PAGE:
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Defusing the judicial confirmation process

Acrimony over Supreme Court and other judicial nominations helps fuel the polarization poisoning American politics, undermining faith in institutions, shattering families and friendships, and embroiling businesses and markets in controversy. Fortunately, 2020’s elections have produced a fleeting opportunity to detoxify the confirmation process and handed both parties powerful motives to do so. The ideal moment might be before the high-stakes Georgia runoffs determine which party will control the Senate, as both parties may fear the confirmation process should the other party gain control.  

In a written compact, Democratic and Republican senators could vent accumulated grievances, agree to put them behind, admit that both parties have contributed to dysfunction, restore the judicial filibuster at all levels and set agreed-upon parameters and principles for future confirmation hearings. However, the window of opportunity for such an accord may pass swiftly.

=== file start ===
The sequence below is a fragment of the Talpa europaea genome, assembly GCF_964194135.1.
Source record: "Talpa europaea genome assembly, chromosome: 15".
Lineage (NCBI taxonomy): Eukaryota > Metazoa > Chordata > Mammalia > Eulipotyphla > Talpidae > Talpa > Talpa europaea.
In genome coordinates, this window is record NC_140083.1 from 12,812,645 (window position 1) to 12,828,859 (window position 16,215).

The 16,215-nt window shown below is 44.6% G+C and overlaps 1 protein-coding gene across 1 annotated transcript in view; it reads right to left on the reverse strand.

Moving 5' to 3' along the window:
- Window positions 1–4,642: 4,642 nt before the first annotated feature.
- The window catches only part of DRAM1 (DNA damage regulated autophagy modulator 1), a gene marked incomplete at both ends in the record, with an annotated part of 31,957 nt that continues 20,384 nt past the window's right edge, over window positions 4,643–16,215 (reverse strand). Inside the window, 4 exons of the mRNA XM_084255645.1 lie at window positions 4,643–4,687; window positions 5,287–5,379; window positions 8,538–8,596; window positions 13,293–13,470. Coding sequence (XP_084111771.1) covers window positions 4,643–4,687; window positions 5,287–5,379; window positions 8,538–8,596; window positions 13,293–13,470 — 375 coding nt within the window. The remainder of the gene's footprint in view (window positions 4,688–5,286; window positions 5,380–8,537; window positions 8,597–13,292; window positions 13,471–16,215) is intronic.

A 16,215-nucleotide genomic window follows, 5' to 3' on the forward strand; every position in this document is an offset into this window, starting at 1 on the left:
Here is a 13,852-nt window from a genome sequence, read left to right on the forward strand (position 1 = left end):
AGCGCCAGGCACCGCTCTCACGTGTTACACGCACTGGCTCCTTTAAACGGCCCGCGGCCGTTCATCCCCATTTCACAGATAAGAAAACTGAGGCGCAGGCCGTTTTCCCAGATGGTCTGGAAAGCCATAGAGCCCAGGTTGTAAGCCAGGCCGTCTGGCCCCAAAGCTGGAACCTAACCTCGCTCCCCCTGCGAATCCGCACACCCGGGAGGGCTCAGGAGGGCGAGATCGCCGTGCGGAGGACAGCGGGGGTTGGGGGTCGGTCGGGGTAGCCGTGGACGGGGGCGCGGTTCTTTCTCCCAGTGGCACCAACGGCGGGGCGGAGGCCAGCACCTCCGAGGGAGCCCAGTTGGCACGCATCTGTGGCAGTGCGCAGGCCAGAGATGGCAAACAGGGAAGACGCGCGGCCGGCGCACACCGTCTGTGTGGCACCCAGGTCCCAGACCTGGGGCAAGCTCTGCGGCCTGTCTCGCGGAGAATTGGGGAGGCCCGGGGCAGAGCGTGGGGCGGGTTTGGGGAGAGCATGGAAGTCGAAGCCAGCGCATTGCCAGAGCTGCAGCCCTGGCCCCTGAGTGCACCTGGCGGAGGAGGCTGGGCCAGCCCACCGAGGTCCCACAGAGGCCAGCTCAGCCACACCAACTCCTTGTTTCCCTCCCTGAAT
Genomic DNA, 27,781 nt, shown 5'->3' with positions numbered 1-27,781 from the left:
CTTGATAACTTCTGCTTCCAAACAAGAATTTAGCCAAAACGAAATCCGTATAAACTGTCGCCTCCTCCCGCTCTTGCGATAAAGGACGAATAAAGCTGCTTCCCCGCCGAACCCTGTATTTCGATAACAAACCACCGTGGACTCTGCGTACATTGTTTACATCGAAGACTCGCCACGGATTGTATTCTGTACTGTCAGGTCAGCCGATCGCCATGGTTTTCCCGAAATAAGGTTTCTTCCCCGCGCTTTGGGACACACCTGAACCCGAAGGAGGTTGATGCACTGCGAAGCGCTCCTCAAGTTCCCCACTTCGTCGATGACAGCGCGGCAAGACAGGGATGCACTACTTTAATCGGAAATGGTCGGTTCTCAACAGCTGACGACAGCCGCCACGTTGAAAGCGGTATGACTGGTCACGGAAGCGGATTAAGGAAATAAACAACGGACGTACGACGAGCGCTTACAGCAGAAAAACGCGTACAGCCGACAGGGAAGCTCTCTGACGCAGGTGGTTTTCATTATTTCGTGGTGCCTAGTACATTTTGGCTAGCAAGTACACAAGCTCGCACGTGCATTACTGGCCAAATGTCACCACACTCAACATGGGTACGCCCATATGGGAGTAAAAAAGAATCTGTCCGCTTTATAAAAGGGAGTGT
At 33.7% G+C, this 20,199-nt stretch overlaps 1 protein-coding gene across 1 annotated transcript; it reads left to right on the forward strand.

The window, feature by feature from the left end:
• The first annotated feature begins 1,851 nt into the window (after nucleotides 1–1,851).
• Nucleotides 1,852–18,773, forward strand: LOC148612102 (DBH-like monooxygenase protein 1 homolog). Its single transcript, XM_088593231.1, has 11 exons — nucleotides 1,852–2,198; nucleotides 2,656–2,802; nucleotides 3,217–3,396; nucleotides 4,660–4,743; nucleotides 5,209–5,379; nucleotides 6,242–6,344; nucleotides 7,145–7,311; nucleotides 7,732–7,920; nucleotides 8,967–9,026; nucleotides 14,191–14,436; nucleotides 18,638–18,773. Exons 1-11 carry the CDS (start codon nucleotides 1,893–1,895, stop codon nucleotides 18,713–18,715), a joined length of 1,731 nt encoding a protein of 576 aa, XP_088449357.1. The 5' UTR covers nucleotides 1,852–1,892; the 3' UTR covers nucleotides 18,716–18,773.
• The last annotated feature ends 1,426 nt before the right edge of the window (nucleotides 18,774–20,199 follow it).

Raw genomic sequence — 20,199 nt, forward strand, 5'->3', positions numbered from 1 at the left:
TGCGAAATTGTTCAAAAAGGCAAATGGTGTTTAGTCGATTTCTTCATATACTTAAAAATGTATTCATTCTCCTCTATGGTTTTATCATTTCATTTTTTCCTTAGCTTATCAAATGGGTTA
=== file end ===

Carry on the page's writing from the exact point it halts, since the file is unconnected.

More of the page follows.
Confirmation hearings have turned the U.S. Senate – “the world’s greatest deliberative body” – into a gladiatorial arena, with Republicans and Democrats taking turns ditching longstanding conventions and blaming one another. 

This is a relatively new phenomenon. In 1857, the Supreme Court issued one of the most polarizing rulings in judicial history — Dred Scott v Sandford. Four years later, half the nation had seceded, and the remaining half was dangerously divided. Yet, Abraham Lincoln’s five Supreme Court nominees breezed through the Senate without controversy. One senator voted against his first nominee; the rest were approved by acclamation. The length of time between nomination and confirmation ranged from a half-hour to seven days. 

Even in our time, the Senate approved Justice Antonin Scalia 98-0 and Justice Ruth Bader Ginsburg 96-3.